There is a book by S. Sternberg "Curvature in mathematics and physics". For the most part it is mostly geometry but it does have sections on the Higgs mechanism from a more geometric point of view. It may be not what you are looking for.
 
  • Like
Likes Sunnyocean and vanhees71
  • #24
martinbn said:
The book of Folland on QFT has a little bit on symmetry breaking. The book as a whole is as mathematically precise as possible with enough comments on what is and what is not regorous in the field.

I love Folland's book, but, reading through this thread, I get the impression that this is not what the original poster is looking. You (and some others) might be interested in the nice article "The Higgs Boson for Mathematicians. Lecture Notes on Gauge Theory and Symmetry Breaking"
https://arxiv.org/abs/1512.02632

Sunnyocean said:
What I asked for are books that do not skip the mathematics, not books that present only the mathematics without having a physics content. Physics content is precisely what I want, except that I do not want the mathematics (that is needed to present those concepts) to be skipped, summarised and so on.
So I want *very detailed physics* and also *very detailed mathematics* too.

Judging by this, my guess for a first book for @Sunnyocean is "Quantum Field Theory for the Gifted Amateur" by Lancaster and Blundell, a very nice book with (in my opinion) a terrible title,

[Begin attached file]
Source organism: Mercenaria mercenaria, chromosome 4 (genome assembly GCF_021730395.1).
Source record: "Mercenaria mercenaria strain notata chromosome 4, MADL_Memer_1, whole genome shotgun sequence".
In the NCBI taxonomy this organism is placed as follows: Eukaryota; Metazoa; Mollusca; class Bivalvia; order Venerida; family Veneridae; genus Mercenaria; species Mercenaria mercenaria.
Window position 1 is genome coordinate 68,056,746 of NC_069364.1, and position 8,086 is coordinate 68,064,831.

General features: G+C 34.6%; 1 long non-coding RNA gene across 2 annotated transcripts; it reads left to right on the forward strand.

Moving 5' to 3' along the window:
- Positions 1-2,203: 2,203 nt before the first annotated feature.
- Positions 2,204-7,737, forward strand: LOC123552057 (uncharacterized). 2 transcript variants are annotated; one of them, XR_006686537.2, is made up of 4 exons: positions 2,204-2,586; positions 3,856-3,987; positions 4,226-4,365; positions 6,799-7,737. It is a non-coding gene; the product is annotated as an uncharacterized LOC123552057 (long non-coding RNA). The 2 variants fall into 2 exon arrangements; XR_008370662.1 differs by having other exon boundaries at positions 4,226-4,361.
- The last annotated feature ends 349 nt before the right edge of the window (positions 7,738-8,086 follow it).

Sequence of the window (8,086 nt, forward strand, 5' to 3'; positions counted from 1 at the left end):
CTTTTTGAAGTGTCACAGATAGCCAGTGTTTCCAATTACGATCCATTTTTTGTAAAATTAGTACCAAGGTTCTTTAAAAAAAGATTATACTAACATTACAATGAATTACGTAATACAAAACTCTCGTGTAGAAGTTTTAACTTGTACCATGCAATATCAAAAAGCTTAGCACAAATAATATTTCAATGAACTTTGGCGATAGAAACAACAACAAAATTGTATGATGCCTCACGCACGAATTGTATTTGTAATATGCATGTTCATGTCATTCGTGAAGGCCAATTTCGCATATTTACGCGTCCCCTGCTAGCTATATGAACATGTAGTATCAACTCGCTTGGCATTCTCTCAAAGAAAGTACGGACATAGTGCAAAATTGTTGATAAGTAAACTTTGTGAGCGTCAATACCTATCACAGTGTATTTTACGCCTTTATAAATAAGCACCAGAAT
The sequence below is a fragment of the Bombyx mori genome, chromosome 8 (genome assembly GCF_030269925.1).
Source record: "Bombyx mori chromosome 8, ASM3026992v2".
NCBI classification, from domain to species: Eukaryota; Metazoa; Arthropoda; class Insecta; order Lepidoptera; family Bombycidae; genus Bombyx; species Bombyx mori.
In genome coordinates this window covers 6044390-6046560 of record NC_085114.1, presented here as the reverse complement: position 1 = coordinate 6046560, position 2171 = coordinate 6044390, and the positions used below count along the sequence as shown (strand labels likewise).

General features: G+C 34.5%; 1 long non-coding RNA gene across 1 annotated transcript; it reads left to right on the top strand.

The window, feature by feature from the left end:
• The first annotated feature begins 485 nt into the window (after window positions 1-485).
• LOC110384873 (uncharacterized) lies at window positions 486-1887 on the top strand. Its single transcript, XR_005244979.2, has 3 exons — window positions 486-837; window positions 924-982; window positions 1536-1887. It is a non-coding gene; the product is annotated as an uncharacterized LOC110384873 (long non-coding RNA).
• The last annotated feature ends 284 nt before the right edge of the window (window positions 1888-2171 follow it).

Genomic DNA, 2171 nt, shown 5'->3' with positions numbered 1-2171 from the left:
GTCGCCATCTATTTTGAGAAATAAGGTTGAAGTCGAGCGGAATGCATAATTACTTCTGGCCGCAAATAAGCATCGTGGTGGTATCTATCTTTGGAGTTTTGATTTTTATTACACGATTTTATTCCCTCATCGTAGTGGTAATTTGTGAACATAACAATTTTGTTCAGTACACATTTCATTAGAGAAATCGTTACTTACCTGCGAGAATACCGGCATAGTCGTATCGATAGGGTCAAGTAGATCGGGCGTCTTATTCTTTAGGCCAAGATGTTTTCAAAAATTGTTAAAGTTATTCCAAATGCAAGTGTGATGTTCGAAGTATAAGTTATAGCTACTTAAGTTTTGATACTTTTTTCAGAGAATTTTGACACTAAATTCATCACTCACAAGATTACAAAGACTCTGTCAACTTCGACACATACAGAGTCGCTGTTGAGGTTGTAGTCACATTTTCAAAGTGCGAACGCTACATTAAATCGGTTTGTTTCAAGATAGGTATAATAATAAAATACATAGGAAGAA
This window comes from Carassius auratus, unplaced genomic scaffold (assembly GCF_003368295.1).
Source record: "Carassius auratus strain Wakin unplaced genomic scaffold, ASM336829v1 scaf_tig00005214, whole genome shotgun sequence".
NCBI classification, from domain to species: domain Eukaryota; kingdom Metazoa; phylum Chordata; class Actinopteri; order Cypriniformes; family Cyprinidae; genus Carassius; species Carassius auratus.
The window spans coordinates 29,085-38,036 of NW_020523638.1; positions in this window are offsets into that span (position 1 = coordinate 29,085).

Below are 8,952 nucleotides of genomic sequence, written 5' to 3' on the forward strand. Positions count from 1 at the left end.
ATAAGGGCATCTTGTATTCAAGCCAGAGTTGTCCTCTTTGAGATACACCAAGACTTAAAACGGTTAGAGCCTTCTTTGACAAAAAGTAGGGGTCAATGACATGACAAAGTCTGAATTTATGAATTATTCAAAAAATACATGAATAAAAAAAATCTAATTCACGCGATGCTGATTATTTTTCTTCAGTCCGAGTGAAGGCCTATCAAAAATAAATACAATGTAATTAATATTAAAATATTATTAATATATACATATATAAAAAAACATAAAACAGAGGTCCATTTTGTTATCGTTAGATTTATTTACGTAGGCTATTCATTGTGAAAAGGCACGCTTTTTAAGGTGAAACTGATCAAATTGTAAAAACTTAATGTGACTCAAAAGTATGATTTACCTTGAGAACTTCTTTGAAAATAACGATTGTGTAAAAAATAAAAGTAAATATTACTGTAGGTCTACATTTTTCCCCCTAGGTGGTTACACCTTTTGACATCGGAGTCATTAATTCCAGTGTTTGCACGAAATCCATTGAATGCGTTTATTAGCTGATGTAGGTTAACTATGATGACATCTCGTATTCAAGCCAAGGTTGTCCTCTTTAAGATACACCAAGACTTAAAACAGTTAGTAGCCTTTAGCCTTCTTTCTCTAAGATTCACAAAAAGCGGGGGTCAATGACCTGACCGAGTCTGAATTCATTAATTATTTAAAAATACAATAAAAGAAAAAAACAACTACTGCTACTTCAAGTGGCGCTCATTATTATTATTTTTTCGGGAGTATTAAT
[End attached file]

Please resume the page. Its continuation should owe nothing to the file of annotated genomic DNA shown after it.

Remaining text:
https://www.amazon.com/dp/019969933X/?tag=pfamazon01-20

This introductory book on quantum field give a fair number of steps in the mathematical calculations, and is good for someone who wants something more than Griffiths, but who does not want to jump right into Schwartz or Peskin and Schroeder or Weinberg or ...

On a personal note, a few summers ago, I spent many pleasant hours in coffee shops going through parts of this while avoiding (the hustle and bustle of) my in-laws (' place).
 
  • Like
Likes vanhees71 and PeroK
  • #25
vanhees71 said:
You need some where basic vector calculus for QFT. The main thing you need is to work with operators, path integrals, and some complex function theory to evaluate Feynman diagrams in dimensional regularization.
vanhees71, thank you for your reply. Can you please recommend some books on path integrals? Also on complex function theory? (I don't know what that is).
 
  • #26
vanhees71, also, what book would you recommend for vector calculus? (Note: I did do some vector calculus during my undergraduate degree in physics, but it was not explicit enough. It basically presented conclusions but it did not prove the theorems taught in the course, and also the exercises in it were lacking. I would like books that present the concepts well and also have solutions to exercises, so that i can check my progress / how well I do.)
 
  • #27
PeroK said:
You probably don't want to hear this but physics isn't about proving theorems. Physics is about finding a mathematical model that predicts the results of experiments. Although a lot of modern mathematics is used in theoretical physics, the emphasis in any physics text is the application of that mathematics, not the proof of the mathematics itself. In physics it's the end product that matters, and whether it stands up to experimental scrutiny. Making a theory fully mathematically rigorous does not in any way encourage nature to adopt that theory.